EAA: Military Call-Up Slows FAA Aeromedical Certification | Aero-News Network
Aero-News Network
RSS icon RSS feed
podcast icon MP3 podcast
Subscribe Aero-News e-mail Newsletter Subscribe

** Airborne 12.17.14 ** HD iPad-Friendly -- Airborne 12.17.14 **
** Airborne 12.15.14 ** HD iPad-Friendly -- Airborne 12.15.14 **
** Airborne 12.12.14 ** HD iPad-Friendly -- Airborne 12.12.14 **

Mon, Mar 31, 2003

EAA: Military Call-Up Slows FAA Aeromedical Certification

Expect Delays in Special Issuance Medicals

Pilots with pending special issuance medical certificates will likely have a longer wait because Operation Iraqi Freedom has cut into FAA Aeromedical headquarters' staff in Oklahoma City. The military has called to active duty two of the five physicians who handle special issuances and other duties for FAA Aerospace Medical Certification.

One physician is serving with the Army National Guard in Bosnia and the other is on duty with the Air Guard in the Middle East. The FAA staff didn't have a lot of time to deal with the call-ups, said Dr. Warren Silberman, head of FAA Aerospace Medical Certification, adding that one doctor was called to active duty on short notice.

Compounding the situation is the continuing funding resolution Congress passed in February. It includes a hiring freeze, so the unit is unable to fill the open permanent and contract aeromedical positions. But when the FAA doctors were called to active duty, Silberman received immediate authority to hire a new doctor, who should be onboard by the end of April.

The bottom line: Delays for initial special issuances will be up to three months, Silberman said. For recertifications and regular reviews, expect up to a two-month delay.

What Pilots Can Do

Pilots awaiting special issuance decisions are assured that the FAA's "skeleton crew" is doing the best they can, Silberman said. He offers the following suggestions to allow them to work as efficiently as possible.

The EAA recommends pilots learn exactly what information, records, and/or tests the FAA requires for a particular medical condition. When pilots don't submit all information the FAA needs to evaluate a special issuance medical certificate, it creates a back-and-forth situation that adds more time to the process.

"That is the crux of one of the biggest problems we have," Silberman said. "To give us a head start and avoid back-and-forth delays, pilots and their local aviation medical examiners need to get their materials together in one package and get it off to us, so that when we get the materials, everything is there and we can make a decision."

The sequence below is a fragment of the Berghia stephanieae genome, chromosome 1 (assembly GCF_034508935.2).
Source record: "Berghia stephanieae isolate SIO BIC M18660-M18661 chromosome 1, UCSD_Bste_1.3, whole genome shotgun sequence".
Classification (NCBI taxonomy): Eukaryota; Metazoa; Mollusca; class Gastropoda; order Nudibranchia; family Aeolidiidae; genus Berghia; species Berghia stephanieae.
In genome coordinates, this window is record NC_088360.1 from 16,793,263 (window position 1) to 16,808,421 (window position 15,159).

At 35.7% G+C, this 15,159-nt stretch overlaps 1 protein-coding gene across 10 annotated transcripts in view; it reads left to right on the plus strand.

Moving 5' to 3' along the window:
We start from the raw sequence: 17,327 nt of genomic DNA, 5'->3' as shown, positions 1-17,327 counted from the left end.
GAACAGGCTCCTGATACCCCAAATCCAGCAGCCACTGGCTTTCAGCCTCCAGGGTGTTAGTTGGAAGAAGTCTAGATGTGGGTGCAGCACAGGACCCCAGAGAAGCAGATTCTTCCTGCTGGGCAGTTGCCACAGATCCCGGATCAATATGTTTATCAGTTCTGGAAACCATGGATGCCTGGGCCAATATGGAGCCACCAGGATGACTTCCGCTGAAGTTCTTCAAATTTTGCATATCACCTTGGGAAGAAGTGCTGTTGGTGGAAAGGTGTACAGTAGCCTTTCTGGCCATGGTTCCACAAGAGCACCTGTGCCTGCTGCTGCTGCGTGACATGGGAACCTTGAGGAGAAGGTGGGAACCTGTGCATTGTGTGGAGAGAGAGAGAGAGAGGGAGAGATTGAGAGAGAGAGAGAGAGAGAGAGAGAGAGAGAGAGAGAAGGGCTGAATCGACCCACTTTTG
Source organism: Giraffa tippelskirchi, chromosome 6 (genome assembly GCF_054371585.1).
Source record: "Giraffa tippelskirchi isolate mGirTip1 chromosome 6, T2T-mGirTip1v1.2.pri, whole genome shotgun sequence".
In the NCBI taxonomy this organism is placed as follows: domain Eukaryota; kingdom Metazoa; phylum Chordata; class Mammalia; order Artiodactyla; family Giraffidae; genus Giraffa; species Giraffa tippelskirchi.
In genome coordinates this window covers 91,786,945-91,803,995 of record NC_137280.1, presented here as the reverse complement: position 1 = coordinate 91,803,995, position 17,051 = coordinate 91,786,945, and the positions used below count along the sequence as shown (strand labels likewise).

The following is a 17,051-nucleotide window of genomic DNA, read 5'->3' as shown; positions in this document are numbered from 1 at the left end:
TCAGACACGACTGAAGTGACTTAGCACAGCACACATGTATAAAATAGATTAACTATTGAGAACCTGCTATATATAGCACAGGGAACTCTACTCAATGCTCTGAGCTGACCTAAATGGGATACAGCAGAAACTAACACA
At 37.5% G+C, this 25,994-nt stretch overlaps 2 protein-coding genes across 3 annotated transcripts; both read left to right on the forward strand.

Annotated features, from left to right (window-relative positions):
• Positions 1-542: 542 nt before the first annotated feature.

Silberman strongly advises pilots to provide exactly what the instructions call for. "We ask for certain things for a reason, so when you go to your AME, don't let your physician talk you into anything less than we require, unless they speak with someone here and get the go-ahead."

In short, pilots can play a proactive role in reducing the delay in special issuance medical certification by providing all the information the FAA requires for the condition in question. "We do not like to make airmen wait," Silberman said, but the FAA cannot act until the pilot submits what the FAA needs to make the decision.

FMI: www.eaa.org, www.faa.gov

Advertisement

More News

Dassault Aviation Reveals First Falcon 8X

Next Step: Maiden Flight In First Quarter 2015 Dassault Aviation on Wednesday rolled back the curtains on the ultra long range Falcon 8X, the company's new flagship and the latest >[...]

Evergreen Museum Says Its 'Business As Usual'

Some Of Its Aircraft Are On Loan From Company Reorganizing Under Bankruptcy Laws The Evergreen Aviation and Space Museum in McMinnville, OR says that it is doing just fine, thank y>[...]

Airborne 12.15.14: A380 Future, More USA Today Disappointments, Jetman FORMATION

Also: Comet Water Differences, Garmin Datalink, Bogert Battery Boxes, WSI/iOs, Mistletoe Copter Fail Airbus hasn't seen a single airline order for its double-decker A380 superjumbo>[...]

NTSB Prelim Released From Gaithersburg, MD Phenom Accident

Six Fatally Injured When Plane Impacted A Home The NTSB had released its preliminary report from an accident which occurred December 8, 2014 involving an Embraer EMB-500 Phenom 100>[...]

Airborne 12.17.14: Evergreen Woes, Foolish Pilot Tricks, No 757 Replacement--Yet

Also: $1M Aero-Photo, Draken Gets A-4s, 'Super Dell' Acts Super Dumb, Legendary Bell 47, Osprey Hours Evergreen Vintage Aircraft, LLC, the company that owns many of the aircraft on>[...]

blog comments powered by Disqus



Advertisement

Advertisement

Podcasts

Advertisement

© 2007 - 2014 Web Development & Design by Pauli Systems, LC